More and more companies are seeing the value in consumer community panels. The concept is fairly simple - attract and retain a group of consumers or stakeholders to engage in conversations ongoing. From those conversations you learn about your brand and how the public engages with it. These insights drive innovation and growth of the brand.
What is interesting and perhaps discussed a bit less is that your employees are your consumers as well. While it's true that they may have a different view of your brand, they are often amongst the brand's consumers and tend to have a pretty good idea of what the brand represents. So then, why is it more unusual for a company to formalize discussions with employees about new ideas? Certainly some companies do test their products with employees. For example, some major packaged goods companies ask employees to participate in taste tests when they develop new flavours or product types. And of course there are other examples. But, not all companies put in place an ongoing process such as a community panel for engaging their employees in the thought process for new ideas. Why?
Well, one reason may be a worry about bias. There is always the concern that asking employees to weigh in on new ideas may be inviting incorrect assumptions. Perhaps your employees are influenced by the fact that they work for your company and have a better or worse idea of your product(s) as a result. Also possible is that being 'in the know' as an inside person, an employee may not be objective. While these are valid concerns, they don't have to keep a company from getting opinions from a key part of their consumer base. Any research may have bias, the important thing is to understand it and account for it. For example, you might not use employee research to assess how memorable your ad is, viewed amongst other ads. Employees may be more likely to remember it, as they are already aware and involved with your brand. But, there's no reason they are not able to assess how impacting, likeable or clear the ad is for your typical consumer.
Your employees may not be able to 'forget' what they already know about a brand and look at a new idea as though they had no experience with a brand. However, they do have the ability to gauge an idea on its merits, and to assess what the public will think of a new idea. And they can give an excellent perspective that may be underutilized. For example, employees can be used to participate in crowdsourcing or crowdvoting*. Essentially what this means is, it has been shown that a group of people can be very accurate at guessing what other people will say or think. So then one approach can be to ask employees to rate how other consumers will respond, and the aggregate responses can be very useful and insightful. Using an ongoing system of employee feedback, such as an employee panel, can make this type of research very feasible and cost effective.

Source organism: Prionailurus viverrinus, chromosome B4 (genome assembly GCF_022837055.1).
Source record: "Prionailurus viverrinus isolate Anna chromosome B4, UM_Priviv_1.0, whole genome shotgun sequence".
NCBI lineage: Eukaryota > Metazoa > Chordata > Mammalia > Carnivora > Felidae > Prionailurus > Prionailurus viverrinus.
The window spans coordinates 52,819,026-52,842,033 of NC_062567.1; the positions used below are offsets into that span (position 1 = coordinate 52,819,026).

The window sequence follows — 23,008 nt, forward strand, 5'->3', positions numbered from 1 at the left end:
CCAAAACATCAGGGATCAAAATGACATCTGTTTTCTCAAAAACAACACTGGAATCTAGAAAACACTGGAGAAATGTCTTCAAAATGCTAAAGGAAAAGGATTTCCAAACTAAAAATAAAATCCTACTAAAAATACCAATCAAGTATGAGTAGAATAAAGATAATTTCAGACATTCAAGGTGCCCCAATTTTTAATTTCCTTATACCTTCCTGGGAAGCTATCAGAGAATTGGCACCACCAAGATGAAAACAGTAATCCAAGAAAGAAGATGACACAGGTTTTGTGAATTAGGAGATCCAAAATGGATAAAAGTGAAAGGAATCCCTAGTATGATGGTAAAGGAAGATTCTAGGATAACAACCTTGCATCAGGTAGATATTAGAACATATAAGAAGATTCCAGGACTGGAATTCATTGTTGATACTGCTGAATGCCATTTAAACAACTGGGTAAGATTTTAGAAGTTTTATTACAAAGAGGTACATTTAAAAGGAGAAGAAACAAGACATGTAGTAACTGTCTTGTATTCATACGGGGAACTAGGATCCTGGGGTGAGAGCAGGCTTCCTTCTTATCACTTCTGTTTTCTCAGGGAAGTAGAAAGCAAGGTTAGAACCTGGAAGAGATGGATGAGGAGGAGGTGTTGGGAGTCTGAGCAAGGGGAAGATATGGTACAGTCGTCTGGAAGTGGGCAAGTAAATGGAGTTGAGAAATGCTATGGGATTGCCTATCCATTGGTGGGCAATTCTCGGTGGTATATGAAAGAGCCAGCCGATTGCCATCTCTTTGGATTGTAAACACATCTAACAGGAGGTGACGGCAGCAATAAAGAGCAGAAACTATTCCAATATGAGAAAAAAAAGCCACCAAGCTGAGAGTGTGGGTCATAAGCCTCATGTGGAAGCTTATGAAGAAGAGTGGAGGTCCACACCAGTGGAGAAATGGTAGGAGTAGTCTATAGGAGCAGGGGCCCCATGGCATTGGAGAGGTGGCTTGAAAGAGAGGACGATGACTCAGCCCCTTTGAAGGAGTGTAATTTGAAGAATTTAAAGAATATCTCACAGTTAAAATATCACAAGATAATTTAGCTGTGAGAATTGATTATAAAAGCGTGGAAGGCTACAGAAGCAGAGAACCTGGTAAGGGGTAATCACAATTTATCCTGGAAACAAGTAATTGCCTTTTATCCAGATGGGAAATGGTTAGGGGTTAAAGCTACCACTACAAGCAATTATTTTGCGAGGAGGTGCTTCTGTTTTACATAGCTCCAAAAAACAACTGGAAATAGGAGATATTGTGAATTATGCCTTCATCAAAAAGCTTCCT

There are other great uses as well. For example, consider this article which gives a great example of ideation using a company's own employee base. Faced with a thorny problem to solve, the company found answers within groups not normally tasked with this type of problem. In addition, those who offered solutions were happy to be asked, feeling a sense of pride at being part of solution generation process. And this represents a key benefit for employee research - employees often appreciate being engaged in the thought process. Just asking people to participate conveys that their input is valued. It is a win-win as the insights team gathers useful input and the average employee gets to participate in an interesting process that helps them feel more valued.
So then what is the right way to go about involving employees in a problem solving process? Well, there can be many right ways, but it is engaging for employees to be involved ongoing, rather than just contacted sporadically. Companies that have a focus on ongoing innovation as well as employee engagement may choose to run a community panel of employees. By doing so, organizations tap the idea-generation and problem solving potential of their employees, while at the same time making them feel listened to and valued. A community panel of employees gives an organization the ability to ask questions without waiting for an annual or semi-annual survey which is typically HR focused. A community panel provides an excellent forum for asking one off quick questions, as well as longer and more involved surveys and discussion boards or ongoing suggestion boxes - in short, it's a very effective tool for keeping a dialogue going.
* "At a 1906 country fair in Plymouth, eight hundred people participated in a contest to estimate the weight of a slaughtered and dressed ox. Statistician Francis Galton observed that the mean of all eight hundred guesses, at 1197 pounds, was closer than any of the individual guesses to the true weight of 1198 pounds. This has contributed to the insight in cognitive science that a crowd's individual judgments can be modeled as a probability distribution of responses with the mean centered near the true mean of the quantity to be estimated."